A toast to public transport


A toast to public transport

DUBAI — Dubai public transport users are so pleased with the city’s transport system they have just one complaint — they want more of it.

By Patrick Michael & Amanda Fisher

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Published: Thu 1 Nov 2012, 12:24 AM

Last updated: Wed 8 Apr 2015, 1:28 PM

As Filipino national Mark Babas, 23, geared up for today’s third annual Public Transport Day, he had plenty of praise to heap on the modern system.

“It’s cheap and you don’t have to worry about the pollution, the buses don’t have that diesel, the fare is good (but) I do believe they have to expand their bus stops more.”

 Metro commuters Ridhika Pandre and Mark Babas (below) at the Noor Islamic Bank station on Wednesday. — KT photos by Shihab

Babas, a restaurant worker, who had been using Dubai’s public transport since he moved to the city four years ago, said the system had been steadily improving, with the introduction of Nol cards — which operate on buses, the metro and water buses — the best innovation.

He said he used both the bus and metro system everyday to get from his home in Al Quoz, to work in Jumeirah Beach Residence.

Civil engineer Rithika Pandre said she was also a convert to the public transport system, which was expected to see 739,000 commuters today, but wanted to see the metro system expanded.

The Indian national said she used the metro daily, busing from her home in International City to work in Al Quoz, as well as to go shopping in traffic-congested Karama and Bur Dubai.

“It is very convenient actually...it’s very, very clean and very systematic.”

Pandre, 24, had been in Dubai for a year, but using the public transport system for nine months.

“You save time by coming on the metro (and) it’s eco-friendly also, if many people use the metros.”

She preferred the metro which had services once every four minutes in peak times, rather than bus, she said.

“I’m planning to learn to drive, but it’s OK if I don’t because of the metro.”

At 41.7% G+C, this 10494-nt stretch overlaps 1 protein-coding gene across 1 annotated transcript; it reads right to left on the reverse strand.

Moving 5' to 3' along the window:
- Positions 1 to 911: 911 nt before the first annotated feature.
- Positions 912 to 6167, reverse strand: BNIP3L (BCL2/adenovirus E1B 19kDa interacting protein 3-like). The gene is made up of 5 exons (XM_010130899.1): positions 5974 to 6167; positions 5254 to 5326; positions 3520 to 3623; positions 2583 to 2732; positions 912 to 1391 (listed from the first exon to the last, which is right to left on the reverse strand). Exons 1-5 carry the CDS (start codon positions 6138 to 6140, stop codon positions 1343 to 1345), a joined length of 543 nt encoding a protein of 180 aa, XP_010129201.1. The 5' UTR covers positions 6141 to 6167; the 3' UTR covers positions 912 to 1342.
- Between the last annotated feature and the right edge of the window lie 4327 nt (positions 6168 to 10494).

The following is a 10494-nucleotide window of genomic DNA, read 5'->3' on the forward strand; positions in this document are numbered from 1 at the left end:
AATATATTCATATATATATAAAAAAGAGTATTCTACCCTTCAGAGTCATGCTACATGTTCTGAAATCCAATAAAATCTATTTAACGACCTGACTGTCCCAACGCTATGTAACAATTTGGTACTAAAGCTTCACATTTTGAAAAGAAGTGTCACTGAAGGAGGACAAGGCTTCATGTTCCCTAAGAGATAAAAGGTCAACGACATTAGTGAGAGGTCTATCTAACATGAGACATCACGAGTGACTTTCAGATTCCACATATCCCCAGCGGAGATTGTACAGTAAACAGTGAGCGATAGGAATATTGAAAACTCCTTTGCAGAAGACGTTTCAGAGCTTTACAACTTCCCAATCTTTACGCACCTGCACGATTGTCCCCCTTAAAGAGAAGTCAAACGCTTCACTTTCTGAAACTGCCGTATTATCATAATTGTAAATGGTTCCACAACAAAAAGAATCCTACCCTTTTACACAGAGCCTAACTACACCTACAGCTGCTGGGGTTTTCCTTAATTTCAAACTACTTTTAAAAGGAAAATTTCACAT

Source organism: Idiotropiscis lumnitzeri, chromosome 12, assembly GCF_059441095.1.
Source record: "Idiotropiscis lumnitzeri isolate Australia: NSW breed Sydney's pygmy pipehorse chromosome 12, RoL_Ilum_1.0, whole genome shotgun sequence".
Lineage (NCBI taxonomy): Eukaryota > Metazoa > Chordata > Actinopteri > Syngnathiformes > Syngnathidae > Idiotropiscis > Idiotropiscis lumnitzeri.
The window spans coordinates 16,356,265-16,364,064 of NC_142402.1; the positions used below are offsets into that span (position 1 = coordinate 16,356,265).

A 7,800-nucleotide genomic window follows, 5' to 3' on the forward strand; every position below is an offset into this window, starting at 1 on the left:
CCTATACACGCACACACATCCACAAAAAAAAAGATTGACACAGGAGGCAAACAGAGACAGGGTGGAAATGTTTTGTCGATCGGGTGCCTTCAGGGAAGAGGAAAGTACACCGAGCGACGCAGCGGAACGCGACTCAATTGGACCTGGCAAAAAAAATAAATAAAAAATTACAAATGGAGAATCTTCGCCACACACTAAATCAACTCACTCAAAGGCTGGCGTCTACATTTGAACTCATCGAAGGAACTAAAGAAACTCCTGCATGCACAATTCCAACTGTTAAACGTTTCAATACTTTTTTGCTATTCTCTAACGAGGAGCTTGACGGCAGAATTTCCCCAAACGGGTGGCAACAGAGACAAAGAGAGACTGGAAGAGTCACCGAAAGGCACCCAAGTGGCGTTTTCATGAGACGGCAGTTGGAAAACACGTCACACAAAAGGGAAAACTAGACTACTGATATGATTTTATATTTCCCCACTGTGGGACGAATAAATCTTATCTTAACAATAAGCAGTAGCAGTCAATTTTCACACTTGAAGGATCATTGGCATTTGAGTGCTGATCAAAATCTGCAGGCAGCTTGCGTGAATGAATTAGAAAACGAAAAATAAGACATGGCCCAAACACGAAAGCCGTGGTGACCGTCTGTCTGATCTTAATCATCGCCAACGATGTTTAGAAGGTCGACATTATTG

Filipino Christine Babas also had a gripe with the bus services, and said while she happily used the metro when she needed, she avoided taking the bus at all costs.

“I don’t use the bus because I’m fed up of waiting...most of the time you have to wait 20 or 30 minutes.”

But Public Transport Day is set to make believers even out of the car generation. Nisreen Sarryeh said while she owned a car that she regularly used, she would go by public transport today. “This day serves as a good reminder that there are several modes of transportation in Dubai that can be environmentally friendly and help reduce traffic congestion... taking the metro can help you avoid irritable morning drivers, provide an opportunity for down time to read or write, and a chance to take a walk and get your blood flowing.”

Briton Steve Park-Upton has seen Dubai’s public transport system grow through the ages, having lived car-free in the city for seven years.

“I started commuting on the Red Line from day one ...when it first opened I not only had a seat to myself, I had a whole row of seats. Now it’s standing room all the way in rush hour, even in the Gold carriages.”

Despite having a UAE driver’s licence almost from the moment he arrived, he said it was great not worrying about parking, traffic, fines and bad driving — complaints he heard regularly from his friends.     


But it aint for everyone... 

As the number of public transport users continues to climb, with more than 207 million passengers in the first half of this year alone, not everyone is on board the runaway train.

Komal Bhandarkar, a public relations veteran, is one who won’t be getting in to the spirit of Public Transport Day, though she has a better reason than most.

“I will not be using the UAE public transport system tomorrow, primarily because I am pregnant...I’m now in my third trimester and a crowded metro or bus is probably not the best way for me to travel.”

She said while she liked the concept of Public Transport Day, she did not believe it would have any real benefit for the environment without following up with more ongoing education and awareness campaigns on the environmental damage cars have.

And Jose de Souza said though he applauded the concept, he would do so from his car seat today as the public transport system did not cover the distance he needed to traverse between work and home.

“Even if I were to use the metro, finding taxis willing to cover the distance from the station to my home will be a challenge.”

De Souza said he had only just invested in a car a year ago, after three years travelling by public transport.



  • All Nol cardholders get free travel today
  • Free medical checks at Dubai Healthcare City and Airport Terminal 3 metro stops
  • The first 100 people to donate blood at the Al Ghubaiba bus station will receive silver Nol cards
  • A competition to find one of 10 keys located in 10 metro stations will be hold, with winners getting their hands on a new bike
  • The three top entries of a photo competition, titled “Best Image of a Public Transport Means”, will take home an iPad.




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